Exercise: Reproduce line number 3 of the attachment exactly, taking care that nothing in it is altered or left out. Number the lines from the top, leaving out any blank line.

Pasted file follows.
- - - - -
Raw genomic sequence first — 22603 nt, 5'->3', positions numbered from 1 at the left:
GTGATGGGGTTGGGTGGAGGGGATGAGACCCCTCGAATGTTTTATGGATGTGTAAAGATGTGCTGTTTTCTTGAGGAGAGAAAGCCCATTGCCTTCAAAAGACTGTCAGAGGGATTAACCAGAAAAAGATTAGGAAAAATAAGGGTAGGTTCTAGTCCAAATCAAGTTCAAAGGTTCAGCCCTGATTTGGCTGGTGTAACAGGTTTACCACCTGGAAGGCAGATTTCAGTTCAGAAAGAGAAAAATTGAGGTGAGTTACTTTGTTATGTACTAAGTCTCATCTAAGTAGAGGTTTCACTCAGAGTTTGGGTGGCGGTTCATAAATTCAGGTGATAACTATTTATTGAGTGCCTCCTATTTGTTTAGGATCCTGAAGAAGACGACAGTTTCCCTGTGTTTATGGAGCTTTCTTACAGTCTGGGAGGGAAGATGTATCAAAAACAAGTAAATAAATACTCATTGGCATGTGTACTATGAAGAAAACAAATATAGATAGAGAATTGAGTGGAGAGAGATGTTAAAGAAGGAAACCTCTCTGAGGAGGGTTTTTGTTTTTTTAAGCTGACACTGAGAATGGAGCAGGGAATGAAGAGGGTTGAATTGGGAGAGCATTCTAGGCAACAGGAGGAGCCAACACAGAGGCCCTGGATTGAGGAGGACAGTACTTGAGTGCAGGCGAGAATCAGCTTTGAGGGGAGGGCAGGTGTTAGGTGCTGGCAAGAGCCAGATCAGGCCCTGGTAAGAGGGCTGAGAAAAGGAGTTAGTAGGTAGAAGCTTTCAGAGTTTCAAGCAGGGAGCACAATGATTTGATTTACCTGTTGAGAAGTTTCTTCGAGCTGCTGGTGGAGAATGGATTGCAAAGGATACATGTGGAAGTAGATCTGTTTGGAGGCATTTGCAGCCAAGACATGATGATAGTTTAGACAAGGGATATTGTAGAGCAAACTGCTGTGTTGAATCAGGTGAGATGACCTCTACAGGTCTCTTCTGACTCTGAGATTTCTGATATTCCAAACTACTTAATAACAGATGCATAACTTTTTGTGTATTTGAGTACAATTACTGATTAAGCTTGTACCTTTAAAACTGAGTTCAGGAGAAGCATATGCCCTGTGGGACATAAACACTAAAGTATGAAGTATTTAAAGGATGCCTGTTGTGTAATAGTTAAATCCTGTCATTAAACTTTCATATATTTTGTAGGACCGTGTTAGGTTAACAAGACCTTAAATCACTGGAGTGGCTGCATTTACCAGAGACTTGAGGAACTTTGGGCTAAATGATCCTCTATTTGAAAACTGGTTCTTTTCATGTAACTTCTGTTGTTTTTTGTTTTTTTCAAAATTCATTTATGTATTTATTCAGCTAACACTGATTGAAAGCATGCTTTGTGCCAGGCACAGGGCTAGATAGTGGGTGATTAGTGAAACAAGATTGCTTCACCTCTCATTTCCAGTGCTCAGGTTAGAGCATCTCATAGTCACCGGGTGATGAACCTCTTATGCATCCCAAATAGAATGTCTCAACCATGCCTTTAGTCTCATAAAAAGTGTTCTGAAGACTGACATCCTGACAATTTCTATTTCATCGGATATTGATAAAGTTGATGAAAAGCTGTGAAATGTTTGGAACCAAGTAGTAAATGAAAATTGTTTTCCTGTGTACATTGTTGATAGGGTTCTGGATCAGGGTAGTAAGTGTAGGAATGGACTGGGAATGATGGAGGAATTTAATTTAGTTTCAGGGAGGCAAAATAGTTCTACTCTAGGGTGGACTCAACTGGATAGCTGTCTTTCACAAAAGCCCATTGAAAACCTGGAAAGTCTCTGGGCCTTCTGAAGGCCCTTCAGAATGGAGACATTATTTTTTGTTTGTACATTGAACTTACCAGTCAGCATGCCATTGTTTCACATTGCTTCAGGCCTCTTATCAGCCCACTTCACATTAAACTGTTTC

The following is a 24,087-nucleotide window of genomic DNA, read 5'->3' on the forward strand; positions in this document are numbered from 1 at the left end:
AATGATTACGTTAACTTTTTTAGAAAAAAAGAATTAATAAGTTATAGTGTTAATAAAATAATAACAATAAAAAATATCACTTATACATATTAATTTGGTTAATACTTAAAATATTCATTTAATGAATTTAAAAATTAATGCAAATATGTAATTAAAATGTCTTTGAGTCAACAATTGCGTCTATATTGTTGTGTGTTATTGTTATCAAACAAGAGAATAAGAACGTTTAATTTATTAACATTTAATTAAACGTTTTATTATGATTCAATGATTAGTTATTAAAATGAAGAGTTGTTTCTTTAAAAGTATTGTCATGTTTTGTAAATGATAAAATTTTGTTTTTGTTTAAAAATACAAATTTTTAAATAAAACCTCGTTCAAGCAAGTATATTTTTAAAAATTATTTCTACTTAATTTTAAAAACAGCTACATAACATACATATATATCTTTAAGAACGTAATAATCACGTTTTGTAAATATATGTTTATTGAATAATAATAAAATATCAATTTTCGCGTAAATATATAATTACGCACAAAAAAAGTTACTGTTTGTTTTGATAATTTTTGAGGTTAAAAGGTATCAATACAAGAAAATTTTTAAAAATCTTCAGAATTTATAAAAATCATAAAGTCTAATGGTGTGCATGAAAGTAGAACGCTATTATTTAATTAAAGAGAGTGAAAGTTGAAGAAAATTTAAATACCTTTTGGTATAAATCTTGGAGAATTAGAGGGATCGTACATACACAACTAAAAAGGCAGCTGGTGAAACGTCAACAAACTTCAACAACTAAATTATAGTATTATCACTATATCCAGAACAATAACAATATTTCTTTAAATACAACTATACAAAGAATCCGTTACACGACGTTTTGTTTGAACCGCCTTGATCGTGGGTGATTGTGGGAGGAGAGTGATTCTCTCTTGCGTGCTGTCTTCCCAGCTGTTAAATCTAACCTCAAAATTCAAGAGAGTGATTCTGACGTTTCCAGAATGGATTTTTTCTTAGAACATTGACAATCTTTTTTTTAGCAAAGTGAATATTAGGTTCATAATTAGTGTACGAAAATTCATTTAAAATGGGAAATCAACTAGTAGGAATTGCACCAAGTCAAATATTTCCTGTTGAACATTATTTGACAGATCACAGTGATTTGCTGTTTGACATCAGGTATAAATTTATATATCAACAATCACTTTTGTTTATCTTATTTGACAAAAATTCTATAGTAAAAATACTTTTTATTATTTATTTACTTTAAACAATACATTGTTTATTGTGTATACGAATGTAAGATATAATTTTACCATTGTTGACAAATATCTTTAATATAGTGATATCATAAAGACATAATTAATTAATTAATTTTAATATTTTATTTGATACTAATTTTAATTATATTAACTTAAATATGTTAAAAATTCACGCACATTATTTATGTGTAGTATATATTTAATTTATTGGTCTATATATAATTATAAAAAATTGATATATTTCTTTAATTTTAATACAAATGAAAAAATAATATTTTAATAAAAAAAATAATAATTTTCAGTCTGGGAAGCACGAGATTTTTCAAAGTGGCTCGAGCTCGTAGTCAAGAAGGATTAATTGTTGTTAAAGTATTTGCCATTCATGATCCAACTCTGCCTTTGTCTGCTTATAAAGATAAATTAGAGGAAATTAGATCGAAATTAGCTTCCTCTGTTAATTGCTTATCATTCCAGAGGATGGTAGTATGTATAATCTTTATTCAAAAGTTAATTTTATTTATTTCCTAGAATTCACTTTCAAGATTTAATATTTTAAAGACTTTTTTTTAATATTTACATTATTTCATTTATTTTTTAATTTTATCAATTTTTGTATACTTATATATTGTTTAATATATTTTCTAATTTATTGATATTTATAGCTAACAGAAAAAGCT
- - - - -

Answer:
The following is a 24,087-nucleotide window of genomic DNA, read 5'->3' on the forward strand; positions in this document are numbered from 1 at the left end: